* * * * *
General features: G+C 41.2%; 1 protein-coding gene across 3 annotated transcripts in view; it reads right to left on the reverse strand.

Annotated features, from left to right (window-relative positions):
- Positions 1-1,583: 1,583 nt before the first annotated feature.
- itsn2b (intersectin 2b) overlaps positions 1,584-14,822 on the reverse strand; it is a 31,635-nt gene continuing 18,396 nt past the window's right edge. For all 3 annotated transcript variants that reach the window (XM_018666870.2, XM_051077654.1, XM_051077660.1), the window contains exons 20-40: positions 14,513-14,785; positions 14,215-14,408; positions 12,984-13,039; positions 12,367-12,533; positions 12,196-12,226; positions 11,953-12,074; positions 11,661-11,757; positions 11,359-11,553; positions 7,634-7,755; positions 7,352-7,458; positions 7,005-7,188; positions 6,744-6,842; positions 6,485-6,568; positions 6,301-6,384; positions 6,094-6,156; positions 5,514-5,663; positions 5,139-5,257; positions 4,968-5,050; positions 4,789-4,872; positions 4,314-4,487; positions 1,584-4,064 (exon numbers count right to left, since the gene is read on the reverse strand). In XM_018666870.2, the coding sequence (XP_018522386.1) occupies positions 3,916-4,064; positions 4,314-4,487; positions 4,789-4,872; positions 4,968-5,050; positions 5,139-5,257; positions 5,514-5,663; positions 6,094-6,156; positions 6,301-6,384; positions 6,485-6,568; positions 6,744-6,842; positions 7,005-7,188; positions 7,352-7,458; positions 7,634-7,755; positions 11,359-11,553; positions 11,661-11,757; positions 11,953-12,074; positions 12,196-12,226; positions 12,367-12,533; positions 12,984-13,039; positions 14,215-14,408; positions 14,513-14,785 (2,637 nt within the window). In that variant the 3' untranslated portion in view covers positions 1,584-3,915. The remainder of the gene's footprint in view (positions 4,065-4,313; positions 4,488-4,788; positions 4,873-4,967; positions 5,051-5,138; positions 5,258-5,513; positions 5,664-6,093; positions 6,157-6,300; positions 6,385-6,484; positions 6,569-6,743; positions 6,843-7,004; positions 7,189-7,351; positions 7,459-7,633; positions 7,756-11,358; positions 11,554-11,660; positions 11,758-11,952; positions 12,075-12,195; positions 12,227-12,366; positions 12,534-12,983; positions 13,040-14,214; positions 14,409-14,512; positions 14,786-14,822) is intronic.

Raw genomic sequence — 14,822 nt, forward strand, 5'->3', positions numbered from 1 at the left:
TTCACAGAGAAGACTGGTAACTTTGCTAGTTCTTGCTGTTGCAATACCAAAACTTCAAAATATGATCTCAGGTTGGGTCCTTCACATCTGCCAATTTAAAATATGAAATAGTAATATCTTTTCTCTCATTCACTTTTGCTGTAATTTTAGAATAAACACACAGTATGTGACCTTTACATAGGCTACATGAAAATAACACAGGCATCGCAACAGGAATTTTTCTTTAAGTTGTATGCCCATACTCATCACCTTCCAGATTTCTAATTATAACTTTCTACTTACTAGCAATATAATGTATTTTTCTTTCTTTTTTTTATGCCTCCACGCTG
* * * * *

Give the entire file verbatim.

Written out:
General features: G+C 41.2%; 1 protein-coding gene across 3 annotated transcripts in view; it reads right to left on the reverse strand.

Annotated features, from left to right (window-relative positions):
- Positions 1-1,583: 1,583 nt before the first annotated feature.
- itsn2b (intersectin 2b) overlaps positions 1,584-14,822 on the reverse strand; it is a 31,635-nt gene continuing 18,396 nt past the window's right edge. For all 3 annotated transcript variants that reach the window (XM_018666870.2, XM_051077654.1, XM_051077660.1), the window contains exons 20-40: positions 14,513-14,785; positions 14,215-14,408; positions 12,984-13,039; positions 12,367-12,533; positions 12,196-12,226; positions 11,953-12,074; positions 11,661-11,757; positions 11,359-11,553; positions 7,634-7,755; positions 7,352-7,458; positions 7,005-7,188; positions 6,744-6,842; positions 6,485-6,568; positions 6,301-6,384; positions 6,094-6,156; positions 5,514-5,663; positions 5,139-5,257; positions 4,968-5,050; positions 4,789-4,872; positions 4,314-4,487; positions 1,584-4,064 (exon numbers count right to left, since the gene is read on the reverse strand). In XM_018666870.2, the coding sequence (XP_018522386.1) occupies positions 3,916-4,064; positions 4,314-4,487; positions 4,789-4,872; positions 4,968-5,050; positions 5,139-5,257; positions 5,514-5,663; positions 6,094-6,156; positions 6,301-6,384; positions 6,485-6,568; positions 6,744-6,842; positions 7,005-7,188; positions 7,352-7,458; positions 7,634-7,755; positions 11,359-11,553; positions 11,661-11,757; positions 11,953-12,074; positions 12,196-12,226; positions 12,367-12,533; positions 12,984-13,039; positions 14,215-14,408; positions 14,513-14,785 (2,637 nt within the window). In that variant the 3' untranslated portion in view covers positions 1,584-3,915. The remainder of the gene's footprint in view (positions 4,065-4,313; positions 4,488-4,788; positions 4,873-4,967; positions 5,051-5,138; positions 5,258-5,513; positions 5,664-6,093; positions 6,157-6,300; positions 6,385-6,484; positions 6,569-6,743; positions 6,843-7,004; positions 7,189-7,351; positions 7,459-7,633; positions 7,756-11,358; positions 11,554-11,660; positions 11,758-11,952; positions 12,075-12,195; positions 12,227-12,366; positions 12,534-12,983; positions 13,040-14,214; positions 14,409-14,512; positions 14,786-14,822) is intronic.

Raw genomic sequence — 14,822 nt, forward strand, 5'->3', positions numbered from 1 at the left:
TTCACAGAGAAGACTGGTAACTTTGCTAGTTCTTGCTGTTGCAATACCAAAACTTCAAAATATGATCTCAGGTTGGGTCCTTCACATCTGCCAATTTAAAATATGAAATAGTAATATCTTTTCTCTCATTCACTTTTGCTGTAATTTTAGAATAAACACACAGTATGTGACCTTTACATAGGCTACATGAAAATAACACAGGCATCGCAACAGGAATTTTTCTTTAAGTTGTATGCCCATACTCATCACCTTCCAGATTTCTAATTATAACTTTCTACTTACTAGCAATATAATGTATTTTTCTTTCTTTTTTTTATGCCTCCACGCTG